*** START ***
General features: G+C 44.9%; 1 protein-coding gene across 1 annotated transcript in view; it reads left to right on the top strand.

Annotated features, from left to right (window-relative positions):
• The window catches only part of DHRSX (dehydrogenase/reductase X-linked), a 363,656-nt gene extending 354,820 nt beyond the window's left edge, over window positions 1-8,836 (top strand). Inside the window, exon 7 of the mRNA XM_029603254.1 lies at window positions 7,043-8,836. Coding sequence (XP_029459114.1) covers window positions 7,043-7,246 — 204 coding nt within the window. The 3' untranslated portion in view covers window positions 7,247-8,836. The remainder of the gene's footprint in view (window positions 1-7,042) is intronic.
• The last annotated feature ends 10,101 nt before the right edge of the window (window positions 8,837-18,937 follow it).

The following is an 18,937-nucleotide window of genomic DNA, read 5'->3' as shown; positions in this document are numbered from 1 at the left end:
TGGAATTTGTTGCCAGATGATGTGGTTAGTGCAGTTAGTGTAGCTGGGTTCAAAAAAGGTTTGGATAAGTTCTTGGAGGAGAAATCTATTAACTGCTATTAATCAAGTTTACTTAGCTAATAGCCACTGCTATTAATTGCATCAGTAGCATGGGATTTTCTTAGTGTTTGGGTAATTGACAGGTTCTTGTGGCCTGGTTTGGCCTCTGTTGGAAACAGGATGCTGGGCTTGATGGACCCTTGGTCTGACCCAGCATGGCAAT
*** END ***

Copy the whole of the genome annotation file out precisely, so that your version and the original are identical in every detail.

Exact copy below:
General features: G+C 44.9%; 1 protein-coding gene across 1 annotated transcript in view; it reads left to right on the top strand.

Annotated features, from left to right (window-relative positions):
• The window catches only part of DHRSX (dehydrogenase/reductase X-linked), a 363,656-nt gene extending 354,820 nt beyond the window's left edge, over window positions 1-8,836 (top strand). Inside the window, exon 7 of the mRNA XM_029603254.1 lies at window positions 7,043-8,836. Coding sequence (XP_029459114.1) covers window positions 7,043-7,246 — 204 coding nt within the window. The 3' untranslated portion in view covers window positions 7,247-8,836. The remainder of the gene's footprint in view (window positions 1-7,042) is intronic.
• The last annotated feature ends 10,101 nt before the right edge of the window (window positions 8,837-18,937 follow it).

The following is an 18,937-nucleotide window of genomic DNA, read 5'->3' as shown; positions in this document are numbered from 1 at the left end:
TGGAATTTGTTGCCAGATGATGTGGTTAGTGCAGTTAGTGTAGCTGGGTTCAAAAAAGGTTTGGATAAGTTCTTGGAGGAGAAATCTATTAACTGCTATTAATCAAGTTTACTTAGCTAATAGCCACTGCTATTAATTGCATCAGTAGCATGGGATTTTCTTAGTGTTTGGGTAATTGACAGGTTCTTGTGGCCTGGTTTGGCCTCTGTTGGAAACAGGATGCTGGGCTTGATGGACCCTTGGTCTGACCCAGCATGGCAAT